On Saturday, defense contracting giant Lockheed Martin (NYSE:LMT) abandoned its ill-fated pursuit of information technology heavyweight Titan (NYSE:TTN). Lockheed allowed a June 25 deadline for completion to expire unextended, following Titan's failure to settle criminal charges with the Department of Justice (DOJ). In anticipation of Lockheed's announcement, Titan's share price collapsed Friday, falling more than 20%.

My, oh my, did I ever call this one wrong! At last count, I have written five times about this deal: first describing the DOJ's corruption allegations against Titan, then arguing that Lockheed should go ahead and buy Titan anyway, especially after Lockheed extracted a huge price concession out of Titan for getting Lockheed involved in this fiasco. Earlier this month, I summed all this up and predicted a quick settlement of all charges against Titan, whatever the cost, and a conclusion of the merger by last Friday.

Well, if you are going to make a bad call, you might as well make it spectacularly bad, right? Anyway, mea culpa, folks. Please accept this writer's humble apologies for calling this one entirely wrong. The Titan-Lockheed merger is officially dead -- and remember, you heard it here last.

So Titan is single again, and claims it is not on the rebound. The company plans to be a stand-alone operation for the foreseeable future, so let's see what kind of future that might be. Start with this article here, in which we took a cursory look at Titan's last earnings announcement.

Titan currently has a trailing P/E of about 50 -- pricey for a company with a projected 16% annual growth rate. But those numbers include last quarter's results, which were hobbled by expenses that Titan incurred in gussying itself up for the merger with Lockheed. Looking forward, Titan's P/E ratio drops to 15, giving it a reasonable PEG ratio of 0.9. That compares favorably with competitors Electronic Data Systems' (NYSE:EDS) ratio of 2.2 and Computer Sciences' (NYSE:CSC) 1.2.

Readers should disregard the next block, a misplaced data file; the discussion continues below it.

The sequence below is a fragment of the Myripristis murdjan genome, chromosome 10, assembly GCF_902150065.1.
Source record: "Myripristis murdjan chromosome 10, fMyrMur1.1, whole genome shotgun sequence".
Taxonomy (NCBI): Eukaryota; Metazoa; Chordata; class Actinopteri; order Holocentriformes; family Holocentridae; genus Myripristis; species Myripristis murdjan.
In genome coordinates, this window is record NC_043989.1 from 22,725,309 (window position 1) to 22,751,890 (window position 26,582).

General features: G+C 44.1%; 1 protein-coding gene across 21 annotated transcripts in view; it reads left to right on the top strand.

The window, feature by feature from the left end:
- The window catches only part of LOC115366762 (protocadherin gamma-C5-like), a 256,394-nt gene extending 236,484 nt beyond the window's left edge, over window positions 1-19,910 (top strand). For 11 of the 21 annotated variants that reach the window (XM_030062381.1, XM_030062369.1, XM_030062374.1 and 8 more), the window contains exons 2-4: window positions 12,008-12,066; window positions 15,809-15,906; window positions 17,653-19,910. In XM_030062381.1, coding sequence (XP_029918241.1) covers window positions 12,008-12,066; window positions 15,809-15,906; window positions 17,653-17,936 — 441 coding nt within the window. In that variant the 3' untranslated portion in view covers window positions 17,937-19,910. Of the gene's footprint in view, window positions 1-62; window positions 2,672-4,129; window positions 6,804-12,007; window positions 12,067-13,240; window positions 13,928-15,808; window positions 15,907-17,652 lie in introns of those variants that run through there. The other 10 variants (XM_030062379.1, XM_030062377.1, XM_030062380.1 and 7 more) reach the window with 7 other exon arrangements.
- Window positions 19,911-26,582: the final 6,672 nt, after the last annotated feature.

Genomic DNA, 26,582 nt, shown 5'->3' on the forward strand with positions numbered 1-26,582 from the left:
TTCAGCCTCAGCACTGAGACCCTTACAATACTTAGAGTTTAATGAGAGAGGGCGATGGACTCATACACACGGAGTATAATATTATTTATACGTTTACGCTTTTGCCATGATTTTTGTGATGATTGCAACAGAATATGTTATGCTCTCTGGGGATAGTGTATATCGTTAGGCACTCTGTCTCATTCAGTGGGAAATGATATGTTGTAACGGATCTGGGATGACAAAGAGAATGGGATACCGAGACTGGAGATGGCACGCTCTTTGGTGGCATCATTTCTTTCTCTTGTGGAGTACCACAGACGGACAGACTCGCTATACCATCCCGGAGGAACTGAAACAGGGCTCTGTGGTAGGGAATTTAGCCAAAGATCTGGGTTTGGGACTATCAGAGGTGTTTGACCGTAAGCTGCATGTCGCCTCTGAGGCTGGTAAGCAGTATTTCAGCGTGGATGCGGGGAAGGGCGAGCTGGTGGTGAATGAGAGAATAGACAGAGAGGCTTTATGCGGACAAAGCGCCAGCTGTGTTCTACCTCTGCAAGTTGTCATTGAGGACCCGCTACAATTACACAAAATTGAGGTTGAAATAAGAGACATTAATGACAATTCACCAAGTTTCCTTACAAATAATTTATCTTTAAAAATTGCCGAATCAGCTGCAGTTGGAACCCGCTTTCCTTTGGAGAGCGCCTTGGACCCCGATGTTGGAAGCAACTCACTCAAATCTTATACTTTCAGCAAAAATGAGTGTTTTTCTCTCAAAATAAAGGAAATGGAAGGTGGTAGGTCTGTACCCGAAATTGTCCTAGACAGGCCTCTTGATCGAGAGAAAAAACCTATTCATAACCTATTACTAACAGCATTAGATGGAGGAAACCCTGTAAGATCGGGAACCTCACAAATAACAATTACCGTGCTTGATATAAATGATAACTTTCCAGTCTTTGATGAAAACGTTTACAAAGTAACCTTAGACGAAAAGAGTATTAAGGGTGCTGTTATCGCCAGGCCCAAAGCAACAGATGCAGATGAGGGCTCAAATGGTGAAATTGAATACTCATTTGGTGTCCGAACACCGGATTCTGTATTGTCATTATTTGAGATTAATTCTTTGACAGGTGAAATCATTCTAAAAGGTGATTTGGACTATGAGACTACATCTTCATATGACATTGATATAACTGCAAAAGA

Still, the SEC and DOJ investigations are going to hamper Titan's operations for the next few months. And the 0.9 PEG is not a very big discount to the valuations given to Titan's other competitors, for example Anteon (NYSE:ANT), at 1.0, and CACI (NYSE:CAI) and ManTech (NASDAQ:MANT), which both have PEGs of about 0.8.

Long story short, if Titan is going to be flying solo, I will not be buying a ticket on this ride. (Hey, but what do I know?)

In return for freely and publicly acknowledging mistakes such as this one, Fool contributor Rich Smith reserves the right to gloat incessantly whenever (if ever) he calls things right. He owns no shares in any company mentioned in this article.